Fox Lake Fishing Report, 7/17/2019 – Yarrrrrrrrrr!
Bass league took us back to Fox Lake, in Dodge County, WI this week. Fox Lake is one of the best largemouth bass lakes in the state. They have a very strict 18″ size limit for bass, which has resulted in a very large, very healthy bass population. In my experience, it’s more common to catch a bass 14″ or over, than it is for under. That 18″ size limit makes for interesting tournaments and league.
Everyone usually comes to the scales with 2 big bass. 7 lbs or more (between your 2 bass) is needed to content, 8 lbs or more will usually win you money (in a tournament), 9 lbs or more will content to win it. And if you can manage 2 bass that together weigh over 10 lbs, you can probably cash your check before you hit the landing. Rick Wendlandt and Gary Gottchalk were probably feeling pretty good when they hit the landing. Their 2 bass weighed a hefty 9.88 lbs take the evening with a comfortable cushion of 2.29 lbs over 2nd place!
Me and Ryan hit the lake early for some scouting. With the very, very hot and dry weather, surface temps were around 90 degrees when we hit the lake. With that in mind, we were looking for cooler water, preferentially with some current or wind blowing into the area so oxygen levels would be high. We found a school of smaller bass (14″-16″) during practice on a wind blow point. Normally nice bass, but below the size limit. Last year we did well during summer targeting thick weed beds next to a drop off. However, those weedbeds from previous years are not nearly as robust and were holding more walleye than bass. We ended up focusing on where a feeder creek entered the lake.
- HOT (upper 80’s – low 90’s) and HUMID, with pop-up storm cells just missing Fox Lake.
- Mostly cloudy. (Thank God! When the sun was out it was brutal)
- 3 – 8 mph winds
- Water temps were anywhere from 86-90
- 1 foot visibility, chalky green stain to the water
- Weed growth is waaaaaay down this year. They sprayed the Jug for weeds earlier in the year. Maybe they treated the whole lake….
For most of the night we targeted a school of bass that was in 2′ – 3′ water around the entrance to a feeder creek. The water temp around the creek entrance was about 2-4 degrees cooler than the surrounding area. My first cast during practice was slammed by a healthy 16″ bass…. followed a few casts later by a legal 18″ bass. We quickly eased off and scouted some other locations and headed right back during league and fished the area most of the evening. We caught bass most of the night, a few pike, and got bit off a few times as well. It was one of the funnest nights we’ve had in a long time.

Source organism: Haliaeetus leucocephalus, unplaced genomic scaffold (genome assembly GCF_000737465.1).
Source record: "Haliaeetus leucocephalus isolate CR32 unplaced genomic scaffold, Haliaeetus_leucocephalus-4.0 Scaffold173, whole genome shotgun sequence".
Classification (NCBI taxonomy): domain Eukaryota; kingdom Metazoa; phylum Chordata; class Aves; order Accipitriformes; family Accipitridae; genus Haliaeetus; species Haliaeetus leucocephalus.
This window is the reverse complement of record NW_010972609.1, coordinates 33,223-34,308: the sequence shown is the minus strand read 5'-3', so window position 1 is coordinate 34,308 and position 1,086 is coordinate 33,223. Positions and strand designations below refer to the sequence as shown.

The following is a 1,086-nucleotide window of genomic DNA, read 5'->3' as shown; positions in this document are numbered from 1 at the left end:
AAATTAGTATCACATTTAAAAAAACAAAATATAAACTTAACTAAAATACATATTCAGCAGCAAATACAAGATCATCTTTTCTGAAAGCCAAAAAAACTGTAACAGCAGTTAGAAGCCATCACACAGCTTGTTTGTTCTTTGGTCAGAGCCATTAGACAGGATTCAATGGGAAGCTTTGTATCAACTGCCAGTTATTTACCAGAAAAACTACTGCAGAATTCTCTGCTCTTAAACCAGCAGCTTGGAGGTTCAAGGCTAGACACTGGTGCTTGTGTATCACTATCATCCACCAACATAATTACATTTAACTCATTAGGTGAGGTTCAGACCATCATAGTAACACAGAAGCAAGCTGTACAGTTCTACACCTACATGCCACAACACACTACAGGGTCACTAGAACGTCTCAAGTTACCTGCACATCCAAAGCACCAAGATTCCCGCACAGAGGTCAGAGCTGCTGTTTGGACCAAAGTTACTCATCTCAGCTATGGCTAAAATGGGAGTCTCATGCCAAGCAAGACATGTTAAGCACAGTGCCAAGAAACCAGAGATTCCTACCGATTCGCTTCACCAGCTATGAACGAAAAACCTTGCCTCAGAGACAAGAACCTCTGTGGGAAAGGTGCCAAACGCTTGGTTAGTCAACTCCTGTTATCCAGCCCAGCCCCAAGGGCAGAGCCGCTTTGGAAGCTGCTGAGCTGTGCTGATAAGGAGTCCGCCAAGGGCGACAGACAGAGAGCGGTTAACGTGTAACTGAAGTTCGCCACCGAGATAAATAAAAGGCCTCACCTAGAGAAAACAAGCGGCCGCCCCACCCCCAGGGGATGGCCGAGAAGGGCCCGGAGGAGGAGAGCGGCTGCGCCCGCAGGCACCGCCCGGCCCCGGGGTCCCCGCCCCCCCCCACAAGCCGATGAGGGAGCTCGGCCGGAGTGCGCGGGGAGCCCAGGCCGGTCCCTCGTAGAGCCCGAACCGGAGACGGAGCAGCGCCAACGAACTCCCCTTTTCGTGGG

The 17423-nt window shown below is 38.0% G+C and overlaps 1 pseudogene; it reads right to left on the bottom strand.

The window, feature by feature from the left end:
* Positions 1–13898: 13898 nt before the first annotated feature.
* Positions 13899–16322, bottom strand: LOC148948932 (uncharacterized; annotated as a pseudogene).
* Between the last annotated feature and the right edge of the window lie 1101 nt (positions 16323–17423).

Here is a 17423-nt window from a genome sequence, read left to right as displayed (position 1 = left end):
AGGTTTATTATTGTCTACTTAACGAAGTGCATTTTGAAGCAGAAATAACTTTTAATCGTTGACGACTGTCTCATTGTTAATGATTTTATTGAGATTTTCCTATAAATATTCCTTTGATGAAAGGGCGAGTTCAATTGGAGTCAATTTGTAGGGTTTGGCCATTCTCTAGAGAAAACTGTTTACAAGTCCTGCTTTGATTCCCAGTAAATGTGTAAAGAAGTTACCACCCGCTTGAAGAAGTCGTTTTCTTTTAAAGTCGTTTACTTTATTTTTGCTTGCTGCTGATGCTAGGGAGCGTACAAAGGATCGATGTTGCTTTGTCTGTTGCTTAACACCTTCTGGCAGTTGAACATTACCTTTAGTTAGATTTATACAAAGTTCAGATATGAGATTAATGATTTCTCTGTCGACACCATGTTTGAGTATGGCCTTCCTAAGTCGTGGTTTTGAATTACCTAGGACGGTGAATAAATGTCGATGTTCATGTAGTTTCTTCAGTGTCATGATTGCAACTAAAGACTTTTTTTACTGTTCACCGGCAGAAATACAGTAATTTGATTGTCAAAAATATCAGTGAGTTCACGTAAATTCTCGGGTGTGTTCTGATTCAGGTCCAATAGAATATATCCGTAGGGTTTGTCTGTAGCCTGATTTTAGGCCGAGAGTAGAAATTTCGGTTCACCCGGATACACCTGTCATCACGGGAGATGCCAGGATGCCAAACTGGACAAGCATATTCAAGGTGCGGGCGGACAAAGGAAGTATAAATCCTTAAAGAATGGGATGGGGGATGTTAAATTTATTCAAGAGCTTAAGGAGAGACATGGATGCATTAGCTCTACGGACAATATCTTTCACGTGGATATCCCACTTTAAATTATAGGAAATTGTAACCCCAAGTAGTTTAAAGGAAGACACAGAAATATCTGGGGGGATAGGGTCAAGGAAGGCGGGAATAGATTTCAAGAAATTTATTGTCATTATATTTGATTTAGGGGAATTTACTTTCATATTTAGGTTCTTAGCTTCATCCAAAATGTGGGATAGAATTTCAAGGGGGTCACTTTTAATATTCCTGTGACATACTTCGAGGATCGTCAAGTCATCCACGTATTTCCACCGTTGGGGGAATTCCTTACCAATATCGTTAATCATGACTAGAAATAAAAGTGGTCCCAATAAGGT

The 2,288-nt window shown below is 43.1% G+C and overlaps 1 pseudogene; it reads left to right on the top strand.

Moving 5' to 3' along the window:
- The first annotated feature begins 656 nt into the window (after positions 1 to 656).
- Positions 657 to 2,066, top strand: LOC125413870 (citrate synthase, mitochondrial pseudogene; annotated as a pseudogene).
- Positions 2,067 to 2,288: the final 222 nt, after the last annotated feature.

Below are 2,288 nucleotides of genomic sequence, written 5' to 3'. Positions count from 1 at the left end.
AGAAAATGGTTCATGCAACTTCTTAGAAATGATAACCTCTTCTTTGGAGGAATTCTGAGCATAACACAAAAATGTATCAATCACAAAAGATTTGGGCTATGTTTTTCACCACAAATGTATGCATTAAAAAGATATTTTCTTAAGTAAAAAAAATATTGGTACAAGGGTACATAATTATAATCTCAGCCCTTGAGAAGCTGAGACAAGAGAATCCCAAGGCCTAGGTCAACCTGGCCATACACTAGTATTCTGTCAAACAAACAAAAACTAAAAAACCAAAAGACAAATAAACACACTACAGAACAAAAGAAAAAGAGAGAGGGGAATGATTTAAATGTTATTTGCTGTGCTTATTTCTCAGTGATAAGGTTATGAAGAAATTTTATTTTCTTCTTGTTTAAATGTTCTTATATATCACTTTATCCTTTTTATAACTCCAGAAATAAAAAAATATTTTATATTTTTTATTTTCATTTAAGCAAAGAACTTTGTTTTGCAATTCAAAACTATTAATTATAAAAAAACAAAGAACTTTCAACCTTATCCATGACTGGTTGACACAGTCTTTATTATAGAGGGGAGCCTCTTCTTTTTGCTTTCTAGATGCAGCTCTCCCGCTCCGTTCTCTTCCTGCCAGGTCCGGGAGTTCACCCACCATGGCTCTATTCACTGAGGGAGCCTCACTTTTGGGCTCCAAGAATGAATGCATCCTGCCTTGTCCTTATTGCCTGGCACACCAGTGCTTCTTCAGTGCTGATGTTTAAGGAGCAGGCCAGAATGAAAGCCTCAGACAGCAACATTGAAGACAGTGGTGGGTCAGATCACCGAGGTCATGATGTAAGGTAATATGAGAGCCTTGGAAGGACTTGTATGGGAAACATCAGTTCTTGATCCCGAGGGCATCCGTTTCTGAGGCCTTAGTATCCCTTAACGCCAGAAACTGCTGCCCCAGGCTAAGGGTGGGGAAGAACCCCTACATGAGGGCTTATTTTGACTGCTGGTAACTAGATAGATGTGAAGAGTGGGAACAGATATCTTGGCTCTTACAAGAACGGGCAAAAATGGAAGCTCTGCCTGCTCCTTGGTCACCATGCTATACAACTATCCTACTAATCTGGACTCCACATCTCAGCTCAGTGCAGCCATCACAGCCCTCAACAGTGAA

The vast majority of bass were taken on chatterbaits. We rotated in a few other baits like spinner baits, frogs, flipping a jig, etc, but none of those were nearly as effective as the chatterbait bite. A straight retreive was only marginally effective. An erratic retrieve and occasionally killing the retrieve got the most strikes. We also noticed that tipping the trailer in a bit of chartreuse Spike-It Dip-N-Glow solution seemed to give the bass a target to hone in on and increased hook-up percentage.
Every single strike we had came from behind. You would be retrieving the bait, slow down or kill it and when you started to speed up the retrieve again the weight of the fish would just be there and you’d have to reel quickly to catch up and slam the hook home. Every fish landed was hooked well inside the mouth. The obviously liked what we were throwing.
- Candy Craw colored 1/2 oz Z-Man chatterbait with a green pumpkin/black flake Yamamoto Zako trailer <– By far the best bait of the night
- Black/Chartreuse Terminator Shuddering Bait Bladed Jig with a green pumpkin/black flake Yamamoto Zako trailer (used when a pike bit off my last Candy Craw colored one)
- Okeechobee Craw colored 1/2 oz Z-Man chatterbait with a blue/black swimbait trailer
- All trailers had the tail dipped in a chartreuse Spike-It Dip-N-Glow solution. (We only caught 2 without the trailer being dyed)
We finished the night with a 19 1/2″ bass and an 18″ bass for just under 6 1/2 lbs of bass. Sadly, our largest bass were fairly skinny, and it was the smaller ones that were fatter. Go figure.
If I were go go back today, I’d check out the locations around a few other feeder creeks and run a similar pattern. If repeatable, try to pick apart any nearby cover.
Why? Because I find it funny…and isn’t that reason enough?